Byron Howard & Rich Moore | 109 mins | Blu-ray | 2.39:1 | USA / English | PG / PG
Disney’s 55th Animated Classic is their second highest-grossing ever, the 25th film to take over $1 billion at the worldwide box office, which makes it a hit of Frozen-sized proportions (at least financially — parents must be glad there’s no Let It Go-esque earworm involved). That said, I’d perhaps argue it’s a Disney movie aimed as much (perhaps even more) at the studio’s adult fans as its child ones. But I’ll come to that in a bit.
Set in a world of anthropomorphised animals, Zootropolis introduces us to Judy Hopps (Ginnifer Goodwin), a small-town bunny who joins the police force in the titular big city,* the first rabbit to do so. Despite there being a spate of mysterious disappearances across the city, Judy gets lumped with traffic duty, where she soon encounters small-time con artist fox Nick Wilde (Jason Bateman). That association comes in handy when she manages to get assigned one of the missing
person animal cases and notices that Nick may have been a witness to the abduction. Soon, the mismatched pair begin to uncover an aggressive conspiracy…
Disney animations may be best known as musicals based on fairytales, but they certainly don’t make up 100% of their Classics line, especially in recent years. I think Zootropolis may be the first time they’ve attempted a neo-noir crime thriller, though. And I bet no one ever thought they’d see a Disney film with a sequence set at a nudist resort. Or in a drugs lab, for that matter. Or one with a substantial parody of The Godfather and clear references to Breaking Bad. And you thought Inside Out was clever for having one line from Chinatown…
Once you factor in the many references to discussions that currently dominate social discourse — there are abundant riffs on the language of real-life concerns about race, gender, and sexuality — you begin to see how Zootropolis could be seen as a Disney film that’s primarily aimed at adults. Those concerns ultimately become thematic points so large that they cross the line from being subtextual “one for the adults” asides into being textual “vital to the plot” tenets of the film. So given the genre trappings, nudist resorts, drugs labs, parodies of 18-rated media, and very grown-up thematic points, you do have to wonder if Zootropolis functions better for adults who like Disney films than it does for kids who like Disney films. That sounds like a criticism, but it’s only one to an extent, because the kind of adult this notion supposes the film is aimed at is… well, me.
However, that’s not to say kids can’t get enjoyment out of it: there are plenty of colourful characters and locations, relatable situations, cross generational humour, and a moral lesson young’uns will understand. There’s the DMV sequence, for instance, which is grounded in an adult experience but so funny it must cross over. Considering all the praise I’ve heard for that one scene, it’s also a feat it lives up to the hype. It’s gorgeously animated throughout, bolstered by a world that has been magnificently realised, with all the different themed districts of the city. (After all the Disney movies that have had contrived TV series spin-offs, this is a film that actually feels like it deserves one. The setup is obvious — a police procedural — and the world the film suggests is big enough to warrant it. Heck, it practically demands it — there’s so much more of this world, you want to see it explored.) Michael Giacchino’s score is different too: memorable and fun, in part thanks to using a cornucopia of unusual instruments to provide a ‘world music’ sound that’s in-keeping with the movie.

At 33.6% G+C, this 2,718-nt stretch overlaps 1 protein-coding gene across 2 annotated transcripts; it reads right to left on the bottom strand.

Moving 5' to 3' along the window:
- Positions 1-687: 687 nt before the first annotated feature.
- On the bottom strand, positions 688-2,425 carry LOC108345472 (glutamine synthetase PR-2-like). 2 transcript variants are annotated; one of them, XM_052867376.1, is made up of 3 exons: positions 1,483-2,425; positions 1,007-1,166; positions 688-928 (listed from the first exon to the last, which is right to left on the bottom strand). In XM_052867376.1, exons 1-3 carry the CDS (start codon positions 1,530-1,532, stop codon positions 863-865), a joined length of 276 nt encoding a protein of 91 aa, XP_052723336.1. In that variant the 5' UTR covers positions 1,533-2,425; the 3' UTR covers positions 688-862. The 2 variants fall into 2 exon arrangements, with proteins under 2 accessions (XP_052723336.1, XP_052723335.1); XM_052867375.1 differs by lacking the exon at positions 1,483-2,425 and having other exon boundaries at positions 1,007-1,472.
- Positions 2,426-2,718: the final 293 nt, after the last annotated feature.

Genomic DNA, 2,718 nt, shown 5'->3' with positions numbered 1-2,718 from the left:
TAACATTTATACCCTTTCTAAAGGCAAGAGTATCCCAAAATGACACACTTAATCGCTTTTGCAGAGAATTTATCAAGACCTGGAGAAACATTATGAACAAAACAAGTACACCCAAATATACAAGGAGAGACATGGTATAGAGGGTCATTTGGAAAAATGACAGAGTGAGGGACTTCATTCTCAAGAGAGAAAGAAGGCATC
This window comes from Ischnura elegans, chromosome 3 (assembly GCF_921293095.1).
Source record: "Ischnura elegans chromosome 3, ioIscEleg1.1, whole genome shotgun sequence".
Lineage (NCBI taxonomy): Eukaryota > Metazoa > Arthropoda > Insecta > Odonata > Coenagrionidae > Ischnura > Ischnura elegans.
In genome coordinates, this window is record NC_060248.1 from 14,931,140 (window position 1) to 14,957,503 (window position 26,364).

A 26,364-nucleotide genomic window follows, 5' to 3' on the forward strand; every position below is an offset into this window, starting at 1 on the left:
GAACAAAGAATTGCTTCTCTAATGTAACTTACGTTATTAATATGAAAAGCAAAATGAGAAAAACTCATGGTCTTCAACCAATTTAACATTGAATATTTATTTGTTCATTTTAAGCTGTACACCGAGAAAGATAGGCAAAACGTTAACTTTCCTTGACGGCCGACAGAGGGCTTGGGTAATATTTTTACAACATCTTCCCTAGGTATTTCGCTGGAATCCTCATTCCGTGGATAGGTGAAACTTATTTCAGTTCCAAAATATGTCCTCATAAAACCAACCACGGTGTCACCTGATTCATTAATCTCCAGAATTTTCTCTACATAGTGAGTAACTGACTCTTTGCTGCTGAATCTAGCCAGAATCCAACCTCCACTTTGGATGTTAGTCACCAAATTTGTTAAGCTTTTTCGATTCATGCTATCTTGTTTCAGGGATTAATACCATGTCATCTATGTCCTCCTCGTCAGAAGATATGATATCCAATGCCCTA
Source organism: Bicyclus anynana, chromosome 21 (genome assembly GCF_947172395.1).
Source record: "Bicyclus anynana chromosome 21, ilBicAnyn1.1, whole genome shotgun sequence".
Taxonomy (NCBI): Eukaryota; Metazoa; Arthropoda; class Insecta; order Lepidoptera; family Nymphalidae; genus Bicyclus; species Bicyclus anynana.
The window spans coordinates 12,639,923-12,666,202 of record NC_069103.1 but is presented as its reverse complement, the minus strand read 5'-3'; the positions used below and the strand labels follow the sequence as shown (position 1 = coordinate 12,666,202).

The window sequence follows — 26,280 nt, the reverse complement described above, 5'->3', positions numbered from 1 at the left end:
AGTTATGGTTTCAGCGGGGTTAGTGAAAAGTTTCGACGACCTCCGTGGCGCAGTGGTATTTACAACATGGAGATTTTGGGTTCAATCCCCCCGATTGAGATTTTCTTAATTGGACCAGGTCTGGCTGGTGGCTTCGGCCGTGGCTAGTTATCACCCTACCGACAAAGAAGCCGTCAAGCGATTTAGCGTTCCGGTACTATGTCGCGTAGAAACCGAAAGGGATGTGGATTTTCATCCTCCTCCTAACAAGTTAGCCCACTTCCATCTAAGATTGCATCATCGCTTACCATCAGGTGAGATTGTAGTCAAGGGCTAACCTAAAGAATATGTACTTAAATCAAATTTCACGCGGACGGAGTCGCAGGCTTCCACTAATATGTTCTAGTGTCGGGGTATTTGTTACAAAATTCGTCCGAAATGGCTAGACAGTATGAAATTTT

If I had any problem it’d be that the story takes a little while to warm up, really coming alive (at least for me) once it gets stuck into the main investigation. That’s not to say the first act is without its merits (there are both amusing and awe-inspiring sequences there, plus some moments that are nicely paid off later), but the film’s need/desire to establish the familiar “you can be whatever you dream if you just try” moral message makes it take a little longer than might be ideal. Adults will probably guess whodunnit well before the reveal, too, but that doesn’t mean the journey getting there is any less fun.
There’s a quote on the cover of Zootropolis’ US Blu-ray that calls it the best Disney movie in 20 years. As much as I liked Bolt and Tangled,** and Mulan and The Princess and the Frog, and, yes, even Frozen, I think Zootropolis is at the very least a contender for that crown.
Zootropolis is released on DVD and Blu-ray in the UK today.
It placed 15th on my list of The 20 Best Films I Saw For the First Time in 2016, which can be read in full here.
* I watched a US copy of the film, so I have a question for anyone who watched it in the UK: we all know they changed the title from Zootopia to Zootropolis, but did they actually change the name of the city in the film too? That’s a lot of redubbing if they did… ^
** Both co-directed by Zootropolis’ Byron Howard. Developing a pretty good track record, that man. ^